# Thread: Differentiating with trig funtions

1. ## Differentiating with trig funtions

How does one go about differentiating x^cos(x) ?

tried doing it using chain rule. not sure though.

2. Originally Posted by pseizure2000
How does one go about differentiating x^cos(x) ?

tried doing it using chain rule. not sure though.
Let $\displaystyle y = x^{cos(x)}$

Then
$\displaystyle ln(y) = ln(x^{cos(x)}) = cos(x)~ln(x)$

Now take the derivative:
$\displaystyle \frac{1}{y} \frac{dy}{dx} = -sin(x)~ln(x) + cos(x) \cdot \frac{1}{x}$

So
$\displaystyle \frac{dy}{dx} = y \left ( \frac{cos(x)}{x} - sin(x)~ln(x) \right )$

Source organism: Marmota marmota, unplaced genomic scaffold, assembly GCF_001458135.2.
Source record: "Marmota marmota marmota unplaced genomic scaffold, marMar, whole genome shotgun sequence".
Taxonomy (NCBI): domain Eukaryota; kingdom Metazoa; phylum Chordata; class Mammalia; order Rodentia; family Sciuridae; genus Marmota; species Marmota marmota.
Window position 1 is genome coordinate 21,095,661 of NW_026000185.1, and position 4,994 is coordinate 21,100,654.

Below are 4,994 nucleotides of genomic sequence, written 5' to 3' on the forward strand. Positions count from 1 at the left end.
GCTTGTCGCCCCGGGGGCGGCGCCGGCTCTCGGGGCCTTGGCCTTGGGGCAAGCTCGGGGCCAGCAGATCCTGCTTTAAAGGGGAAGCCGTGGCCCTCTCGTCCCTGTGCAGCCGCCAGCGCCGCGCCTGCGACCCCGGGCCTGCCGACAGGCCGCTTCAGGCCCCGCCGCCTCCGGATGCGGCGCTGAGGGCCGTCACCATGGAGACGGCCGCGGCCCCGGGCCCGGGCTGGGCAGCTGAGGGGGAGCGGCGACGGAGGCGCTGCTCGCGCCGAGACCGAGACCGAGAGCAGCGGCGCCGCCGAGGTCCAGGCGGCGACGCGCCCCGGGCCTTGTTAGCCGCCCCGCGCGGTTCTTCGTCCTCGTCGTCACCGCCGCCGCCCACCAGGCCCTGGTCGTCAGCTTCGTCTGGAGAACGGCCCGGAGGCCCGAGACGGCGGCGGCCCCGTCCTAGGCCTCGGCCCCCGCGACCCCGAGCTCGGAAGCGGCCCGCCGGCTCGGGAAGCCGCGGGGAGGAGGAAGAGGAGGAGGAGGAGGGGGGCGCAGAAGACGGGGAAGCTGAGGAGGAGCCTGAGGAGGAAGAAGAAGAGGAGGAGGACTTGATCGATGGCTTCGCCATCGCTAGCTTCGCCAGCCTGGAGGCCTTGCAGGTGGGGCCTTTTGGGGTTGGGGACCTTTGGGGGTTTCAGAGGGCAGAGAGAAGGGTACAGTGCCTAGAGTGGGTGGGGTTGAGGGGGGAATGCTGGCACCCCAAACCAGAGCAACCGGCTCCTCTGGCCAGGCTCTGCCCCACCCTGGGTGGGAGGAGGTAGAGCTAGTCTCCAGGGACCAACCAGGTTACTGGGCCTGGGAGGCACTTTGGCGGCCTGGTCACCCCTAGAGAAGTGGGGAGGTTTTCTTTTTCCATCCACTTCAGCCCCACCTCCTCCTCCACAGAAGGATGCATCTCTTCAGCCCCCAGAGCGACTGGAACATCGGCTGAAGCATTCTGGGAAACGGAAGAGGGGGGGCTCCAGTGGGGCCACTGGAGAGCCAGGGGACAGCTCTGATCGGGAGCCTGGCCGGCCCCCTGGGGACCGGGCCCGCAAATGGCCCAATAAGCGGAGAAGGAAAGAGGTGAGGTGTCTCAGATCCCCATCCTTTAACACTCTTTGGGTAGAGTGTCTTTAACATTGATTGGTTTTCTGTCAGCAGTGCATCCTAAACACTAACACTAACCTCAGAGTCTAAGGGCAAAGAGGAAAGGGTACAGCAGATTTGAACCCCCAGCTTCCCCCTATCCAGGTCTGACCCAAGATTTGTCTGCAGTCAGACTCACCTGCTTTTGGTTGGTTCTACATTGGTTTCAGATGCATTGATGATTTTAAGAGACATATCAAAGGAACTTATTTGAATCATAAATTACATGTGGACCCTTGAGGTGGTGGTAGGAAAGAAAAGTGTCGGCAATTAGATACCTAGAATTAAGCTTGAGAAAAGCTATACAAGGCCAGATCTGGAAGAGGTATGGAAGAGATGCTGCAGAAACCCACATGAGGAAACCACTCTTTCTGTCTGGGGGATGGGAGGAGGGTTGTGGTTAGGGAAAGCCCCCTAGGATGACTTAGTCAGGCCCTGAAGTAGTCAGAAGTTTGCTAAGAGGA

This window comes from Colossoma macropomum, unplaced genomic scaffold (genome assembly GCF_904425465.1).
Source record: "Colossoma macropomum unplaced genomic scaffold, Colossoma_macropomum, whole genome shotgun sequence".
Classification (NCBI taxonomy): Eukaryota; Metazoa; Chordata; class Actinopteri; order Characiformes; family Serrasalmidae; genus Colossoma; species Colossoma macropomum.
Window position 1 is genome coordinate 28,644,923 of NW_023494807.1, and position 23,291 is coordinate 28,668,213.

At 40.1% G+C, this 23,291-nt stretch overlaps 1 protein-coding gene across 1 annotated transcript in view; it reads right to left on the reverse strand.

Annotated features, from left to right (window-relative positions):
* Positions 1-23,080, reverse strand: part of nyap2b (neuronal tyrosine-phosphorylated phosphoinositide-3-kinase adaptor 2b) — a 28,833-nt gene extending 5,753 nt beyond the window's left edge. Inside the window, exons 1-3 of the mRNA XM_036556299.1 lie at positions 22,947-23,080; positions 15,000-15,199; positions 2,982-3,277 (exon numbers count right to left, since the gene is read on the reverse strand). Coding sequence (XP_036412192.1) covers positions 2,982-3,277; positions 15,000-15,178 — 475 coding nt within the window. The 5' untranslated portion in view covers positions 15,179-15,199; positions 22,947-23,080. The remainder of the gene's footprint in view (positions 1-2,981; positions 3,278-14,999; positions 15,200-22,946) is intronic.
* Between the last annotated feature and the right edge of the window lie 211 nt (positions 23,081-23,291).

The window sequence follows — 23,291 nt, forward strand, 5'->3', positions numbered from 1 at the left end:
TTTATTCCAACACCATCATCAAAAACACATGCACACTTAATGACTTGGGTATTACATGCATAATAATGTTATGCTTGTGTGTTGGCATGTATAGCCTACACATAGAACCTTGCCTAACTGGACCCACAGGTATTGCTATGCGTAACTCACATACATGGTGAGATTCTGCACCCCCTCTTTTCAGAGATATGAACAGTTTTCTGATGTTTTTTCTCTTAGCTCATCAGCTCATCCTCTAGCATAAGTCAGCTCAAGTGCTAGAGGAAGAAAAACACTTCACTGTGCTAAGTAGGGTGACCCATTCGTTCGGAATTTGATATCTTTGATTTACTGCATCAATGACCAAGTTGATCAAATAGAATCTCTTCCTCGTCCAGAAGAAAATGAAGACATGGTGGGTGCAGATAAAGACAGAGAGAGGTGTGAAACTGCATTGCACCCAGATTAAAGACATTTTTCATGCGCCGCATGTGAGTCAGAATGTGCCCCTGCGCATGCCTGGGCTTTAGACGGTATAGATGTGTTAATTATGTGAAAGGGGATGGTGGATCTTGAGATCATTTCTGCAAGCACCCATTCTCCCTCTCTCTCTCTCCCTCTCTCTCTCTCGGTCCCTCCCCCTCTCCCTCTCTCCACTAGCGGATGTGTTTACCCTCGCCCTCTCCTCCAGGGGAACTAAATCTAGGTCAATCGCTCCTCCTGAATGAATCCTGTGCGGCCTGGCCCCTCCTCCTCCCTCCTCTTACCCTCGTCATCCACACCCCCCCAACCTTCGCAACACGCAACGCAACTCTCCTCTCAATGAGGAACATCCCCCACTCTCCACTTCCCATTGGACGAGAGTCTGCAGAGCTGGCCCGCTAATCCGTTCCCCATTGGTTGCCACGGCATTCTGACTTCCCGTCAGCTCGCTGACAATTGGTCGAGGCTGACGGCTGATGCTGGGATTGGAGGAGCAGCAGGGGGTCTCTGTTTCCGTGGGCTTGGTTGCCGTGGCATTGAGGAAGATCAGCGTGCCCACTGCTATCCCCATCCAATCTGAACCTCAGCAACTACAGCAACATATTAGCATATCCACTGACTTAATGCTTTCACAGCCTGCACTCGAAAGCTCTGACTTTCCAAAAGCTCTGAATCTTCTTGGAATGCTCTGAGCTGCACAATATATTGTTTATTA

and we know what y is so,
$\displaystyle \frac{dy}{dx} = (x^{cos(x)} ) \left ( \frac{cos(x)}{x} - sin(x)~ln(x) \right )$

-Dan

3. why is it negative x^cos(x) in the final answer?

4. Originally Posted by pseizure2000
why is it negative x^cos(x) in the final answer?
It isn't negative. When I typed it in the first time I had factored the negative out, but on second thought I decided not to. I evidently forgot to erase the negative sign in the final answer.

Sorry! (I have fixed the problem in the original post.)

-Dan